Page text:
New Drug and Alcohol Testing Policy

MidlifeFlyer

Well-Known Member
Interesting new policy from the FAA on commercial pilots and instructors who fail or refuse drug/alcohol testing. Briefly summarized, the process by which the FAA revokes pilot certificates and the 1-year post revocation wait to apply for new certificates means that a pilot who has taken advantage of the Human Intervention Motivation Study (‘‘HIMS’’) Program might obtain a Special Issuance medical certificate well before his or her pilot certificate has been revoked. To shorten the process and get the pilot back in the air earlier, the FAA is instituting a policy in which the pilot can opt for earlier revocation.

Link to the publication of the policy https://www.gpo.gov/fdsys/pkg/FR-2018-07-19/pdf/2018-15352.pdf
 

DogwoodLynx

Well-Known Member
The question is, do we really want people who fail drug/alcohol tests flying airplanes?

Everyone knows that when you decide to become a pilot, you have to play by the rules.

If one is willing to break the Drug/Alcohol rules, what other rules is he willing to break?
 

BobDDuck

Island Bus Driver
The question is, do we really want people who fail drug/alcohol tests flying airplanes?

Everyone knows that when you decide to become a pilot, you have to play by the rules.

If one is willing to break the Drug/Alcohol rules, what other rules is he willing to break?
HIMS Program

Do some reading about why (mostly) people that bust a test and then complete the program are some of the most reliable, by the rules pilots out there.
 

Inverted

Give your balls a tug Jonsey..
The question is, do we really want people who fail drug/alcohol tests flying airplanes?

Everyone knows that when you decide to become a pilot, you have to play by the rules.

If one is willing to break the Drug/Alcohol rules, what other rules is he willing to break?
Don't assume because you hear "drug and alcohol" that people are busting for cocaine and everclear...

You can bust a drug test on an unapproved medication, ever accidentally take NyQuil or some other unapproved medication? Well if you have, and you got popped for a test, you would test positive and have to go under HIMS to protect yourself. Does busting for NyQuil really warrant never flying again because you are a "druggie"?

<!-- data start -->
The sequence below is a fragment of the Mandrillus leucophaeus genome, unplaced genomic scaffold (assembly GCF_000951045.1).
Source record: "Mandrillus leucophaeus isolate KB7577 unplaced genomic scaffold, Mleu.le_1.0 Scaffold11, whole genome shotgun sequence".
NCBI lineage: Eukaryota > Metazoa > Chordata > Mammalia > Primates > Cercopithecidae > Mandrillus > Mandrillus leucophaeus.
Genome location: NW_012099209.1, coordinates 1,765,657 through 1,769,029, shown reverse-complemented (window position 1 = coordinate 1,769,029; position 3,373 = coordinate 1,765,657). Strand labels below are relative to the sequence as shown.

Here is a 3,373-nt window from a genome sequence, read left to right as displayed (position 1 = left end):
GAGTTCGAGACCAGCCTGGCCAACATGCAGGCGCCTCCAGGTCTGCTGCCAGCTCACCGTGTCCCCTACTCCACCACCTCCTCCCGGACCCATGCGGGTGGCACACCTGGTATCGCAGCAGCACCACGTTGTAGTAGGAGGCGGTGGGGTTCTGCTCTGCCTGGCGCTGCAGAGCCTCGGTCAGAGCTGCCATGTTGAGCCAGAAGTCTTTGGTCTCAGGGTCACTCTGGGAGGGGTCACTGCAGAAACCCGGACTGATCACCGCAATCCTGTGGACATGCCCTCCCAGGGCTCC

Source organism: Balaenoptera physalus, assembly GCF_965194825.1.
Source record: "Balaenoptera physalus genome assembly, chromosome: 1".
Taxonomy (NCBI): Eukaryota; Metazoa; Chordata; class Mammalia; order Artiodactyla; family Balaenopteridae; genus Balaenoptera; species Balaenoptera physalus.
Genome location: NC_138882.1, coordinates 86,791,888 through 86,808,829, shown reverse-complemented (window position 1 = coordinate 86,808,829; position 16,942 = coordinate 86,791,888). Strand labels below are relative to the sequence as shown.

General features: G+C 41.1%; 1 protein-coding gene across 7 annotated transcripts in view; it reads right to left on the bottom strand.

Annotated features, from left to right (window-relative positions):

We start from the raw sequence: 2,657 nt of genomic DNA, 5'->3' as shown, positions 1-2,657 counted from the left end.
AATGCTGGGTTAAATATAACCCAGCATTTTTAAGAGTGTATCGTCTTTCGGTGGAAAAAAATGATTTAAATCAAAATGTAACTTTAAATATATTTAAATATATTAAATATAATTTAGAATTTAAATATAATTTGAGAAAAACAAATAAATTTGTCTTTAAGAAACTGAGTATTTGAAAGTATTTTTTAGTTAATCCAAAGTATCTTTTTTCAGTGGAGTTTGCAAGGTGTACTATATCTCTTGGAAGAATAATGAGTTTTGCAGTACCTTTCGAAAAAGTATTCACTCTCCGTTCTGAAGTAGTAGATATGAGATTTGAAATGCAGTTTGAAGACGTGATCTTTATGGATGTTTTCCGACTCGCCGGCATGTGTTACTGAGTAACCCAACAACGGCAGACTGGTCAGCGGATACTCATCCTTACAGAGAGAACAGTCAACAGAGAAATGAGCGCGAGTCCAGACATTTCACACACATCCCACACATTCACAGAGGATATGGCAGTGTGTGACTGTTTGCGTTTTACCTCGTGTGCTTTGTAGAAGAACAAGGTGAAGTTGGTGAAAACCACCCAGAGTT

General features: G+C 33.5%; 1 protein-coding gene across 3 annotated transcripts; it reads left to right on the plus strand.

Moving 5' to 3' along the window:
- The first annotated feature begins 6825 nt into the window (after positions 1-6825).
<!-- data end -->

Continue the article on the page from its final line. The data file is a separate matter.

Autothrust Blue

Commander Air Group, BSG-75
The question is, do we really want people who fail drug/alcohol tests flying airplanes?

Everyone knows that when you decide to become a pilot, you have to play by the rules.

If one is willing to break the Drug/Alcohol rules, what other rules is he willing to break?
What if I told you that you need not be an addict to break the rules?
 

z987k

Well-Known Member
I wish people that got DUIs were required to do HIMS and not allowed to drive for a year.
It's unclear if that would work. One of the key aspects that IMO, makes HIMS work, is that pilots want to fly. Sometimes more than anything else, even more so than an addict wants that next fix. In that scenario, there is leverage over the person.
That's not the only reason HIMS works, but I think it's an important part of it.
In your scenario I'd venture a guess that it would work with people with a lot to lose. Other's I'd imagine it'd be a much lower success rate. Certainly nothing approaching the aviation success rate.
 

Autothrust Blue

Commander Air Group, BSG-75
OR the fact that pilots are *gasp* people. There's a distinction between people that "break the rules" and people that haven't broken the rules but realize "Hey, I might have a problem and I want to seek help".
The collective humanity is a problem.
 

MidlifeFlyer

Well-Known Member
They're letting people have their certificates revoked sooner so the 1 year clock starts.
Exactly. It's doesn't change what happens. It changes when it happens. Speeds up the pilot certificate revocation process To (hopefully) lessen the time between getting a HIMS SI medical and your pilot certificates back.
 
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mshunter

Well-Known Member
Hmm... never said that....

All kinds of people break rules.
I break rules all the time and it usually ends up ad "hmm, I didn't realize that was even a rule." I'll give you an example. A few years back, I got a prescription for Chantix. I almost took it, but I was talking to a captain about it and he told me it's not approved. That would have been an inadvertant breaking of the rules had he not told me not to fill the script.
 

NovemberEcho

Dergs favorite member
I break rules all the time and it usually ends up ad "hmm, I didn't realize that was even a rule." I'll give you an example. A few years back, I got a prescription for Chantix. I almost took it, but I was talking to a captain about it and he told me it's not approved. That would have been an inadvertant breaking of the rules had he not told me not to fill the script.
Ugh when I was in the AF we had a dude go on Chantix. Couldn’t work traffic for 6 or 7 months while he took it, then when he was done went right back to smoking
 

killbilly

Vocals, Lyrics, Triangle, Washboard, Kittens
Been trying to quit for a few years now. I always seem to find an excuse to not. I need to start finding the opposite.
The cost was a huge motivating factor for me. There were others, but it was at least the second on the list.

I looked at all my receipts for a week, did the math on how much the smokes were....basically came out to spending $3200-3500 a year on cigarettes.
 
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